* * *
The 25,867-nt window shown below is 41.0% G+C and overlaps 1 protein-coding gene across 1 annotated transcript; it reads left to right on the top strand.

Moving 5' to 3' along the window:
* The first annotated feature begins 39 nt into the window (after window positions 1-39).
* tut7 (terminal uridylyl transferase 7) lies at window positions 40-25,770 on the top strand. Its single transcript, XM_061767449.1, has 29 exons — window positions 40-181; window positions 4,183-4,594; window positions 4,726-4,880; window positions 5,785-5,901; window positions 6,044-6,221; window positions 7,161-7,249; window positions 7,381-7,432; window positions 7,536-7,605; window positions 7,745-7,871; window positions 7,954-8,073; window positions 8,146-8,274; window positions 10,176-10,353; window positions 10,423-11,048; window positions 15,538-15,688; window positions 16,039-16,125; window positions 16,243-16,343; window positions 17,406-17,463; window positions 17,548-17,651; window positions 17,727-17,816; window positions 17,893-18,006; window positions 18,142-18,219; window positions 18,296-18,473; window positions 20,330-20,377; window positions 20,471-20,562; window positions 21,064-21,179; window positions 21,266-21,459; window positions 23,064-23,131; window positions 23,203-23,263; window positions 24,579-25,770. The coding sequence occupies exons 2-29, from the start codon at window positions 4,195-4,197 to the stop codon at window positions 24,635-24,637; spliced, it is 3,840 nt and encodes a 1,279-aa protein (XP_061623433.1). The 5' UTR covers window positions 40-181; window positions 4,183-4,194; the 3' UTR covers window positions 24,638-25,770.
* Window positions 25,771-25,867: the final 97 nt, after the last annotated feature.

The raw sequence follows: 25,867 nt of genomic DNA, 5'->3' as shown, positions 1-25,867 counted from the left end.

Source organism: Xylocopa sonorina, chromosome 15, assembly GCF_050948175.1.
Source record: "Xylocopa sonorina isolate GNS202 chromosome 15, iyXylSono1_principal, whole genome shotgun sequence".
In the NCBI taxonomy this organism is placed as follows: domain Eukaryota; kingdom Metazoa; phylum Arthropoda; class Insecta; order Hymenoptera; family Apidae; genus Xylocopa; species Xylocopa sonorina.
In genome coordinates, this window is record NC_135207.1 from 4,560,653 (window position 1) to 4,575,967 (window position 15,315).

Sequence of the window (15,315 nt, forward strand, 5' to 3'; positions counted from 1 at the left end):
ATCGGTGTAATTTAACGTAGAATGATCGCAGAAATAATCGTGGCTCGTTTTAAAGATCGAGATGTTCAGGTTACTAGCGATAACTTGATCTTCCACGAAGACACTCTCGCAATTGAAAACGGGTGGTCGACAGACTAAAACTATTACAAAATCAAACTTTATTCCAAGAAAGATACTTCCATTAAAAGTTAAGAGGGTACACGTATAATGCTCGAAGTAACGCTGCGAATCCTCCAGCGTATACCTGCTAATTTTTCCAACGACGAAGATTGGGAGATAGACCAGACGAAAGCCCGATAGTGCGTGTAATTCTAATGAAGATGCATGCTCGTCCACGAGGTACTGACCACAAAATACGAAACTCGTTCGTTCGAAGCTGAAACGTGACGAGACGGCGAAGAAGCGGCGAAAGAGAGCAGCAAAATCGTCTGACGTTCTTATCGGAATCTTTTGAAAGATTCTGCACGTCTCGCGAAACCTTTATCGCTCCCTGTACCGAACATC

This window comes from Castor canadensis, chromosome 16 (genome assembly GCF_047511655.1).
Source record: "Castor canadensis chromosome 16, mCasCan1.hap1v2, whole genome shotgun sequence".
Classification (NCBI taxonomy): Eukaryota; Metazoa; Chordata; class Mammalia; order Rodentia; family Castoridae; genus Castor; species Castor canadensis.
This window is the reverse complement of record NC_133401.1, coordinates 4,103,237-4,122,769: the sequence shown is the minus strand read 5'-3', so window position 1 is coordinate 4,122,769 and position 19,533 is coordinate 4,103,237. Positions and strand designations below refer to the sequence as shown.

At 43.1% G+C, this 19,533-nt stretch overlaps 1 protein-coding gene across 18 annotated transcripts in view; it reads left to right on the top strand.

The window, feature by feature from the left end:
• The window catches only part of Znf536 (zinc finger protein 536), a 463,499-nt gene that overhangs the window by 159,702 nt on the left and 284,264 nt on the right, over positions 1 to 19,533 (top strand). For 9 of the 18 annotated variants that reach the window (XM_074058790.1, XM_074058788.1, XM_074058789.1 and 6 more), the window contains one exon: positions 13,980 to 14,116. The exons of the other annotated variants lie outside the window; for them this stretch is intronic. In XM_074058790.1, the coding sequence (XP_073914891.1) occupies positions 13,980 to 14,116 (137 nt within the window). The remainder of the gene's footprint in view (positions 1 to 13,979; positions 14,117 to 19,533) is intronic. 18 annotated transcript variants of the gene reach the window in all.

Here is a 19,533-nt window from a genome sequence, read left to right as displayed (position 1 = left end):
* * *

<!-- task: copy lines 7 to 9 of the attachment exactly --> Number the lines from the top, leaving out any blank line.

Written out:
Source organism: Xylocopa sonorina, chromosome 15, assembly GCF_050948175.1.
Source record: "Xylocopa sonorina isolate GNS202 chromosome 15, iyXylSono1_principal, whole genome shotgun sequence".
In the NCBI taxonomy this organism is placed as follows: domain Eukaryota; kingdom Metazoa; phylum Arthropoda; class Insecta; order Hymenoptera; family Apidae; genus Xylocopa; species Xylocopa sonorina.